When I was a little girl, my grandparents had a huge garden. Row after row of peas, string beans, turnips, lettuce, cucumbers, tomatoes, pattypan squash - there was even a huge potato field, a strawberry patch and grape vines. If it would grow in Pennsylvania, my grandparents grew it - and I helped. We picked stones in the spring time and tilled the soil. I had my very own me-sized hoe and rake set, for planting and weeding. I helped with watering the plants and boy oh boy was I great at sampling the produce.
It's probably this history that made me think I'd have to have acres and acres of land if I ever wanted to grow useful crops of my own. On top of that, as much as I would like to have a garden like Granny and Pa's, I simply don't have the time to manage one.
Fortunately, you don't need five acres of land to grow something useful, and it can be a project you and your children take on together. Container gardening can teach children about plants and how our food is grown, while the children also learn responsibility through caring for and maintaining the plants.
JV Family photo by KIM HAYES
Keith Phelps designed this fairy garden in shades of pink and green at the Mifflin County Garden Club’s spring tea. Parents can build container gardens with various themes with their children as a family project.
JV Family photo by KIM HAYES
This herb container holds 18 plants and can provide fresh herbs in the kitchen all season long. Try planting an herb garden in window boxes, pots or even a wooden shipping pallet.
On May 4, I had the opportunity to attend the Mifflin County Garden Club's spring high tea. The speaker, Keith Phelps, put together several displays, but two in particular - an herb garden and a fairy garden - got my attention as being family-friendly.
The basics were the same for both. Line the container with coffee filters, placing two or three filters over each drainage hole in the container. Do not use stones or other objects to take up space in the container; the plants will need the space so their roots can expand. Use a good soil designed for containers rather than gardens. Because children may play in the fairy garden, Phelps suggested using a chemical-free organic soil in it. Fill two-thirds of the container with soil. Loosen the root ball of the plants, dip the roots in water and place the plants in the container. Fill in the spaces with more soil, making sure there is space between the plants and the side of the container. After the spaces are filled in, water the container until you see water coming out the bottom of it. To maintain the plants, repeat this process when the surface of the soil is dry to the touch.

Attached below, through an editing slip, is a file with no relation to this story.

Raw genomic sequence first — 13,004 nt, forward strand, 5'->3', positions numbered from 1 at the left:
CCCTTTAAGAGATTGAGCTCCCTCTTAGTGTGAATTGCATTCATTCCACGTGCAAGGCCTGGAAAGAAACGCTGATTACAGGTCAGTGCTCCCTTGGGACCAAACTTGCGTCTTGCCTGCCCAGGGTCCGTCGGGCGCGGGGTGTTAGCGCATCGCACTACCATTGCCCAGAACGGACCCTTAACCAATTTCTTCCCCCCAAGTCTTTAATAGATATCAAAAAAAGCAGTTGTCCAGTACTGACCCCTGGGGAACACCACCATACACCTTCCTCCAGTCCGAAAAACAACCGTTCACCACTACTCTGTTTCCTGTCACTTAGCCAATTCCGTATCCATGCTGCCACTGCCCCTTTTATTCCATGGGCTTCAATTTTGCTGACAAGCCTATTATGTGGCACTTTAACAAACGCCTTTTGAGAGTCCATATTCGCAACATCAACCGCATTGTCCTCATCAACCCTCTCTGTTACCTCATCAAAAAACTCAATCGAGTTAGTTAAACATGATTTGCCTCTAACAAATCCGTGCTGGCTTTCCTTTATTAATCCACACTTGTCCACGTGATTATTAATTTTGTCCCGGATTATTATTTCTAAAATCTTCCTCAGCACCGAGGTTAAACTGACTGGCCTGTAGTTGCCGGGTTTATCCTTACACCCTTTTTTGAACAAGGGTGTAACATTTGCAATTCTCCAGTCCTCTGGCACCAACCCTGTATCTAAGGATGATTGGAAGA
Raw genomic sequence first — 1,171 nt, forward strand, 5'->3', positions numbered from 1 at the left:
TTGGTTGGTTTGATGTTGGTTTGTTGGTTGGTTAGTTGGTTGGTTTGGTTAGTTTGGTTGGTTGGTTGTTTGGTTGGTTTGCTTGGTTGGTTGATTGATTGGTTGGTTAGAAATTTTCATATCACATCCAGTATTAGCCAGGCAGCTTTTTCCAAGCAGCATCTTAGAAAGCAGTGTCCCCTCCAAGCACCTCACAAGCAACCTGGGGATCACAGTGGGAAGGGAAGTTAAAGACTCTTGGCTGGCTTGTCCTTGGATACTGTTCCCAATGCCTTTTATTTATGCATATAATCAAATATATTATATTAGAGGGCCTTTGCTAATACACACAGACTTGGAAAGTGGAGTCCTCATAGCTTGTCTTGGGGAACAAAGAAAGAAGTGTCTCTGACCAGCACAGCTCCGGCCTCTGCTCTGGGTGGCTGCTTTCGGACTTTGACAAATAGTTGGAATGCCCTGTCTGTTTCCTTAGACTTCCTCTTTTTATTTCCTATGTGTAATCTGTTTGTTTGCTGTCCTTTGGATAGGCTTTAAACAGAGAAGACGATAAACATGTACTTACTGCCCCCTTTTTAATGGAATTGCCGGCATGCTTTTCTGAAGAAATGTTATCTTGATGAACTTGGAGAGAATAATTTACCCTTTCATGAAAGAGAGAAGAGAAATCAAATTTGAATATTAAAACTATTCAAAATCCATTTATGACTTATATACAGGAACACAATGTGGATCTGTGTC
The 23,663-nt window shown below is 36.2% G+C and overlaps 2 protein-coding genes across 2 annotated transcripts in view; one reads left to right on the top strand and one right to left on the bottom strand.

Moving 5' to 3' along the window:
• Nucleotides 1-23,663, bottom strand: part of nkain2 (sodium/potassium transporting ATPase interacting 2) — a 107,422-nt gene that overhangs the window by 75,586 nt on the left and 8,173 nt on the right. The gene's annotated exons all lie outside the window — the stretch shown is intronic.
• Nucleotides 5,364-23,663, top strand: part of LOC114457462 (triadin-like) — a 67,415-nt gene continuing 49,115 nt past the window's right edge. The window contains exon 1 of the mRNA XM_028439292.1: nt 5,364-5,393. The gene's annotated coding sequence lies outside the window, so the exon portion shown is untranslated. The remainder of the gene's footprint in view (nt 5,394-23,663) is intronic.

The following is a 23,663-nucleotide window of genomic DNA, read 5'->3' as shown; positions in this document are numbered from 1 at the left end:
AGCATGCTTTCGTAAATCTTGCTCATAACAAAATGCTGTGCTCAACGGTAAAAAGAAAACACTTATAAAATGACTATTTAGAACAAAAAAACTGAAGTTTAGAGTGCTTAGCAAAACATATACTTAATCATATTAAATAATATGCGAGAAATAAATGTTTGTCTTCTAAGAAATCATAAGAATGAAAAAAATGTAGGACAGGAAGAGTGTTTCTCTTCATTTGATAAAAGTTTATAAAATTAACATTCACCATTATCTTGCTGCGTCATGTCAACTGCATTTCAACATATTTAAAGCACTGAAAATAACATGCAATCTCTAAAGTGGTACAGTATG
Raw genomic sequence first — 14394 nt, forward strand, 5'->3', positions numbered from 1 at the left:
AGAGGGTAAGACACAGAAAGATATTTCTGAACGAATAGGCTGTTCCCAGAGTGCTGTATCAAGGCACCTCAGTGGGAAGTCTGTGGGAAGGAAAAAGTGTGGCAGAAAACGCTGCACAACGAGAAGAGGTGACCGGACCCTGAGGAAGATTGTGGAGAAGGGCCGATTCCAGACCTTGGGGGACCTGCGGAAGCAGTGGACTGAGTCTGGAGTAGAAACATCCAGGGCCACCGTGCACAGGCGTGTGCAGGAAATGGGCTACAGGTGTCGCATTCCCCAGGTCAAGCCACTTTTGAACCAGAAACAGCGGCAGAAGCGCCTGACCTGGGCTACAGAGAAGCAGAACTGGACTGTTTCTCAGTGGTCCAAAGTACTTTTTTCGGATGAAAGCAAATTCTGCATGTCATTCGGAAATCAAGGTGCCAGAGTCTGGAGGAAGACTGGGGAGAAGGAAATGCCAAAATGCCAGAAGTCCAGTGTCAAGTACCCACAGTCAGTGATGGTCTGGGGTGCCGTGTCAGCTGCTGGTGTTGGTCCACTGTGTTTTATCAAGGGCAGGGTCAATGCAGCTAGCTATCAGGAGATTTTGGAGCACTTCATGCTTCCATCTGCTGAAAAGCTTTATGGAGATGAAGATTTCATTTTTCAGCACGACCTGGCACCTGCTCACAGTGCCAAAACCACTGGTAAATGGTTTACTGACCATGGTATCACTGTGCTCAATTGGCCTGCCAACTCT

Now for the specifics.
First lets talk about plants. You can buy them already grown in three- or four-inch pots, but if you really want to get your kids involved, get some seeds, seed-starting mix soil and plastic cups in late March or early April. Poke a hole in the bottom of each cup, fill it with the soil and plant the seeds according to the package instructions.
Set the cups on a cookie sheet lined with aluminum foil, plastic wrap or wax paper. If it's an old cookie sheet you don't care about, you don't even have to line it. It's up to you.
Add water to the cups until it runs out the bottom of the cups. Place the cups in a warm area and mist with water daily until the seedlings emerge. Then move them to a sunny spot. Use room-temperature water to hydrate the seedlings until the true leaves develop, adding just enough water to wet the top layer of soil.
Care for the plants indoors until a few days before you are ready to transfer them to your container. Take them outside so they can get accustomed to the climate change before you disturb the roots to transplant them. It is best to transplant them on an overcast day to prevent sun damage and drying of the plant roots.
Phelps used an 18-hole planter that seemed destined to grow herbs. You could also use window boxes, pots or, my personal favorite, a discarded wooden pallet. If you decide to use a pallet, make sure it is an untreated or heat-treated pallet rather than one that was treated with pesticides, since your family will be eating the herbs grown in the pallet. Hammer in any loose boards and sand any rough or sharp edges.